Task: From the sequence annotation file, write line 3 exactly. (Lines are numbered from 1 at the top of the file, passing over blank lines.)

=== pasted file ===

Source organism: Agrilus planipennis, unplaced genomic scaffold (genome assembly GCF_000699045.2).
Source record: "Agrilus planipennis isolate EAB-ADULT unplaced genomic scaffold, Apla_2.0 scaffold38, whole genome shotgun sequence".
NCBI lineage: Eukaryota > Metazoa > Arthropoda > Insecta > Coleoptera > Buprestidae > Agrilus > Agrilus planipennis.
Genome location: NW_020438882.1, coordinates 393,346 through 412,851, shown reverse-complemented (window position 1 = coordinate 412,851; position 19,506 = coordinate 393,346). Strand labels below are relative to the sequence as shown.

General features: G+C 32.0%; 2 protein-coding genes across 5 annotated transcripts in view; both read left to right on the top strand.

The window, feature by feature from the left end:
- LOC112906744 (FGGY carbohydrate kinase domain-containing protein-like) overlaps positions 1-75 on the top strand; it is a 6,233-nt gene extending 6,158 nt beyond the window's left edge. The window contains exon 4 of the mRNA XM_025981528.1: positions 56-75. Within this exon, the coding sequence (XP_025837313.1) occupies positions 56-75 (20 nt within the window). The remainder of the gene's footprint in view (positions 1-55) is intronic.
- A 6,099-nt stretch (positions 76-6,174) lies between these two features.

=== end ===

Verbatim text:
NCBI lineage: Eukaryota > Metazoa > Arthropoda > Insecta > Coleoptera > Buprestidae > Agrilus > Agrilus planipennis.